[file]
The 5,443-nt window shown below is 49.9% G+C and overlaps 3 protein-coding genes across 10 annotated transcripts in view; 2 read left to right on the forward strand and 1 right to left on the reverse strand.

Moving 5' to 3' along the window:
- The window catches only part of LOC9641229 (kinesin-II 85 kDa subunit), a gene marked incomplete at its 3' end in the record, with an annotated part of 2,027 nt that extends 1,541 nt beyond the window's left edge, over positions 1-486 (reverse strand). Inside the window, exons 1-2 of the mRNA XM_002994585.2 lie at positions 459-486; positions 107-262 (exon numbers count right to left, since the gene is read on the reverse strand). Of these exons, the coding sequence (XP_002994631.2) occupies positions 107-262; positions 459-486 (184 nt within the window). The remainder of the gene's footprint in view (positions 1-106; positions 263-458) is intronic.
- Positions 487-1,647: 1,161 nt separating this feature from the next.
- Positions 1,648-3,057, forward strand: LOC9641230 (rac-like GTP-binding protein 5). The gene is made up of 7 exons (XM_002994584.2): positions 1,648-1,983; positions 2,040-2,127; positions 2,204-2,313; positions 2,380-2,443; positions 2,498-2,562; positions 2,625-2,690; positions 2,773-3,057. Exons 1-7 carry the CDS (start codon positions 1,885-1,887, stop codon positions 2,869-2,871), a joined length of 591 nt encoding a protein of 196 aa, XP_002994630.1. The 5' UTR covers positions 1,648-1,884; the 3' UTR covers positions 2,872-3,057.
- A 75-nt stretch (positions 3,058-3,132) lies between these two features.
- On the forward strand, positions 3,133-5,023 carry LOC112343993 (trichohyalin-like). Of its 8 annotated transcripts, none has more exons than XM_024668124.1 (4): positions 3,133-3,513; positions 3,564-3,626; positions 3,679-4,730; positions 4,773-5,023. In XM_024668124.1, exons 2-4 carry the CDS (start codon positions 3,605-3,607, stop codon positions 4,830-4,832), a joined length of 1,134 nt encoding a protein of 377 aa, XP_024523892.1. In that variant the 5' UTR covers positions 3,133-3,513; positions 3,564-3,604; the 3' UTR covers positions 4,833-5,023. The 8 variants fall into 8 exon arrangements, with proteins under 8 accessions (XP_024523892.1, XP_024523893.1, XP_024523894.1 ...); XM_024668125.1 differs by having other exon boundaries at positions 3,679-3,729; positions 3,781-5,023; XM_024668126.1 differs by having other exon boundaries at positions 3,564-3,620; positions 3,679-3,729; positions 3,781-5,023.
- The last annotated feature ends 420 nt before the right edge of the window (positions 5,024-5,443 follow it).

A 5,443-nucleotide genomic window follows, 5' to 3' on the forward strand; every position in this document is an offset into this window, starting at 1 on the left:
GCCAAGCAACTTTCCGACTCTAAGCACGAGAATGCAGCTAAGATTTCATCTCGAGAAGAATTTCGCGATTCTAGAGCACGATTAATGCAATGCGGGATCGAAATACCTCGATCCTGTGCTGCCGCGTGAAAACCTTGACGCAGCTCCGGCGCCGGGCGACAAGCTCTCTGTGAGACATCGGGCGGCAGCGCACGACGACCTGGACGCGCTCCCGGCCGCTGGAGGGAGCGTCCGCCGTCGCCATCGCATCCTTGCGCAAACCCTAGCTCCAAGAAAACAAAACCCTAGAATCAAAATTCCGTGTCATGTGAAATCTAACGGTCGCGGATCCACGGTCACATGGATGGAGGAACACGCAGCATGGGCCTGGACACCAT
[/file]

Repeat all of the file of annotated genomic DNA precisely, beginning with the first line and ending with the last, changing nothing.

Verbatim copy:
The 5,443-nt window shown below is 49.9% G+C and overlaps 3 protein-coding genes across 10 annotated transcripts in view; 2 read left to right on the forward strand and 1 right to left on the reverse strand.

Moving 5' to 3' along the window:
- The window catches only part of LOC9641229 (kinesin-II 85 kDa subunit), a gene marked incomplete at its 3' end in the record, with an annotated part of 2,027 nt that extends 1,541 nt beyond the window's left edge, over positions 1-486 (reverse strand). Inside the window, exons 1-2 of the mRNA XM_002994585.2 lie at positions 459-486; positions 107-262 (exon numbers count right to left, since the gene is read on the reverse strand). Of these exons, the coding sequence (XP_002994631.2) occupies positions 107-262; positions 459-486 (184 nt within the window). The remainder of the gene's footprint in view (positions 1-106; positions 263-458) is intronic.
- Positions 487-1,647: 1,161 nt separating this feature from the next.
- Positions 1,648-3,057, forward strand: LOC9641230 (rac-like GTP-binding protein 5). The gene is made up of 7 exons (XM_002994584.2): positions 1,648-1,983; positions 2,040-2,127; positions 2,204-2,313; positions 2,380-2,443; positions 2,498-2,562; positions 2,625-2,690; positions 2,773-3,057. Exons 1-7 carry the CDS (start codon positions 1,885-1,887, stop codon positions 2,869-2,871), a joined length of 591 nt encoding a protein of 196 aa, XP_002994630.1. The 5' UTR covers positions 1,648-1,884; the 3' UTR covers positions 2,872-3,057.
- A 75-nt stretch (positions 3,058-3,132) lies between these two features.
- On the forward strand, positions 3,133-5,023 carry LOC112343993 (trichohyalin-like). Of its 8 annotated transcripts, none has more exons than XM_024668124.1 (4): positions 3,133-3,513; positions 3,564-3,626; positions 3,679-4,730; positions 4,773-5,023. In XM_024668124.1, exons 2-4 carry the CDS (start codon positions 3,605-3,607, stop codon positions 4,830-4,832), a joined length of 1,134 nt encoding a protein of 377 aa, XP_024523892.1. In that variant the 5' UTR covers positions 3,133-3,513; positions 3,564-3,604; the 3' UTR covers positions 4,833-5,023. The 8 variants fall into 8 exon arrangements, with proteins under 8 accessions (XP_024523892.1, XP_024523893.1, XP_024523894.1 ...); XM_024668125.1 differs by having other exon boundaries at positions 3,679-3,729; positions 3,781-5,023; XM_024668126.1 differs by having other exon boundaries at positions 3,564-3,620; positions 3,679-3,729; positions 3,781-5,023.
- The last annotated feature ends 420 nt before the right edge of the window (positions 5,024-5,443 follow it).

A 5,443-nucleotide genomic window follows, 5' to 3' on the forward strand; every position in this document is an offset into this window, starting at 1 on the left:
GCCAAGCAACTTTCCGACTCTAAGCACGAGAATGCAGCTAAGATTTCATCTCGAGAAGAATTTCGCGATTCTAGAGCACGATTAATGCAATGCGGGATCGAAATACCTCGATCCTGTGCTGCCGCGTGAAAACCTTGACGCAGCTCCGGCGCCGGGCGACAAGCTCTCTGTGAGACATCGGGCGGCAGCGCACGACGACCTGGACGCGCTCCCGGCCGCTGGAGGGAGCGTCCGCCGTCGCCATCGCATCCTTGCGCAAACCCTAGCTCCAAGAAAACAAAACCCTAGAATCAAAATTCCGTGTCATGTGAAATCTAACGGTCGCGGATCCACGGTCACATGGATGGAGGAACACGCAGCATGGGCCTGGACACCAT